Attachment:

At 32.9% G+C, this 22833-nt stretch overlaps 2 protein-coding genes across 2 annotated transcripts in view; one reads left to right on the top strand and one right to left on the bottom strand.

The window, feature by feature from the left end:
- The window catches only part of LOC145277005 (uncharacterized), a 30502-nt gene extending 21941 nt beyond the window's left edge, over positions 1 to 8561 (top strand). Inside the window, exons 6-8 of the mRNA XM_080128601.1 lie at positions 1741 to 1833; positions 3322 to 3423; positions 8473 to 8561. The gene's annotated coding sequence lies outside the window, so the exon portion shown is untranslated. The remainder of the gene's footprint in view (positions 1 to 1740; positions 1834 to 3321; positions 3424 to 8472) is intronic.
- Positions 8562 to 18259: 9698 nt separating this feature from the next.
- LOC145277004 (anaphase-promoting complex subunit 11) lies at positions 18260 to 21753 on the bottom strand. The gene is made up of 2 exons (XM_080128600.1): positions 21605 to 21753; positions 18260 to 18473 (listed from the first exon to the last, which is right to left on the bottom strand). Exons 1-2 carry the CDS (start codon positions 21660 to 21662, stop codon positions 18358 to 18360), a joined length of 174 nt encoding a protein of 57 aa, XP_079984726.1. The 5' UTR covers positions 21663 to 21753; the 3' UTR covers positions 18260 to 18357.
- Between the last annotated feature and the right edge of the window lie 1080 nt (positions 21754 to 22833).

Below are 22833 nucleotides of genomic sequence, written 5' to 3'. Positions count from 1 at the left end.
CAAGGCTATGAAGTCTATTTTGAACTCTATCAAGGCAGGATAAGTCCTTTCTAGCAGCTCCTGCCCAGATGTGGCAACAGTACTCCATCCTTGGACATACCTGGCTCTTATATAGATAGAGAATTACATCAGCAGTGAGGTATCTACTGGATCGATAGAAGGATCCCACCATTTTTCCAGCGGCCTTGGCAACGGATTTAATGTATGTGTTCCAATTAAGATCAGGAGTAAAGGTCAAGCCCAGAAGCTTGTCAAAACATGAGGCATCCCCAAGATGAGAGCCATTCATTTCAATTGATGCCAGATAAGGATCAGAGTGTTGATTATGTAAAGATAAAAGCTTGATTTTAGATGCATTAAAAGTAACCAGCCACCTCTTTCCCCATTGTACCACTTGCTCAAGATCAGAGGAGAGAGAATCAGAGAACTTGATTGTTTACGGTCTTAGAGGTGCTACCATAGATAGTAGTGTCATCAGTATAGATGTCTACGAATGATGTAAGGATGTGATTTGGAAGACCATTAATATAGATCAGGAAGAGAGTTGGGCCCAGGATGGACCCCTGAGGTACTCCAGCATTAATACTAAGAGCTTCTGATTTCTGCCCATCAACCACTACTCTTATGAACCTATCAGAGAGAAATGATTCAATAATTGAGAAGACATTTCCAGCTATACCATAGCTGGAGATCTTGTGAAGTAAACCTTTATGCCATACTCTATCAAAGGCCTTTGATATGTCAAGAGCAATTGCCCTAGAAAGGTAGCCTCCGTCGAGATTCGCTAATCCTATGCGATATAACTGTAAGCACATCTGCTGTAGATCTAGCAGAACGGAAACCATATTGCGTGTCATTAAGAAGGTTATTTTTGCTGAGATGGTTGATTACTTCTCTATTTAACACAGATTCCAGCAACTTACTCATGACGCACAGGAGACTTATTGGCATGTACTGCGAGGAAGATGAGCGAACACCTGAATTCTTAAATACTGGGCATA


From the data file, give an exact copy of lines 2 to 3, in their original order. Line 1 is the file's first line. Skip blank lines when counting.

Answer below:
The window, feature by feature from the left end:
- The window catches only part of LOC145277005 (uncharacterized), a 30502-nt gene extending 21941 nt beyond the window's left edge, over positions 1 to 8561 (top strand). Inside the window, exons 6-8 of the mRNA XM_080128601.1 lie at positions 1741 to 1833; positions 3322 to 3423; positions 8473 to 8561. The gene's annotated coding sequence lies outside the window, so the exon portion shown is untranslated. The remainder of the gene's footprint in view (positions 1 to 1740; positions 1834 to 3321; positions 3424 to 8472) is intronic.